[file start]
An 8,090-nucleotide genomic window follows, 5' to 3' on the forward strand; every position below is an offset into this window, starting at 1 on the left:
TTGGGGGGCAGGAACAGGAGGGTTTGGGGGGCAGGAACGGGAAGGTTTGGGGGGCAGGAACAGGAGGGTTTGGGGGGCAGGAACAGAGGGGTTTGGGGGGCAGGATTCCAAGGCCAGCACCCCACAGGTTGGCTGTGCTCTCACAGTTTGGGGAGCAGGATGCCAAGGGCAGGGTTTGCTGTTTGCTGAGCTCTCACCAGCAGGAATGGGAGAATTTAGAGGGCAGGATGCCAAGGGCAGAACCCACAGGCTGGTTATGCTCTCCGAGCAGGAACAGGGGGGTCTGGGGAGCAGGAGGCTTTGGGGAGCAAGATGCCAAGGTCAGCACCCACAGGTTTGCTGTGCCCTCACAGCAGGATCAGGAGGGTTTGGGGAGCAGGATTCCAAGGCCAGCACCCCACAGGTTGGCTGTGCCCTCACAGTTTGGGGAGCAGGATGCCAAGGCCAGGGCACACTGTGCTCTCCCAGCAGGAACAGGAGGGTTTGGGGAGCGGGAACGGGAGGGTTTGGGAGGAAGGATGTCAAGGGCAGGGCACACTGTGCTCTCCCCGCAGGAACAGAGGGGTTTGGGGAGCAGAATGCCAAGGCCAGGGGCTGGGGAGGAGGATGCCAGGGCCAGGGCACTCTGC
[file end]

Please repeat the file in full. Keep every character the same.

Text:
An 8,090-nucleotide genomic window follows, 5' to 3' on the forward strand; every position below is an offset into this window, starting at 1 on the left:
TTGGGGGGCAGGAACAGGAGGGTTTGGGGGGCAGGAACGGGAAGGTTTGGGGGGCAGGAACAGGAGGGTTTGGGGGGCAGGAACAGAGGGGTTTGGGGGGCAGGATTCCAAGGCCAGCACCCCACAGGTTGGCTGTGCTCTCACAGTTTGGGGAGCAGGATGCCAAGGGCAGGGTTTGCTGTTTGCTGAGCTCTCACCAGCAGGAATGGGAGAATTTAGAGGGCAGGATGCCAAGGGCAGAACCCACAGGCTGGTTATGCTCTCCGAGCAGGAACAGGGGGGTCTGGGGAGCAGGAGGCTTTGGGGAGCAAGATGCCAAGGTCAGCACCCACAGGTTTGCTGTGCCCTCACAGCAGGATCAGGAGGGTTTGGGGAGCAGGATTCCAAGGCCAGCACCCCACAGGTTGGCTGTGCCCTCACAGTTTGGGGAGCAGGATGCCAAGGCCAGGGCACACTGTGCTCTCCCAGCAGGAACAGGAGGGTTTGGGGAGCGGGAACGGGAGGGTTTGGGAGGAAGGATGTCAAGGGCAGGGCACACTGTGCTCTCCCCGCAGGAACAGAGGGGTTTGGGGAGCAGAATGCCAAGGCCAGGGGCTGGGGAGGAGGATGCCAGGGCCAGGGCACTCTGC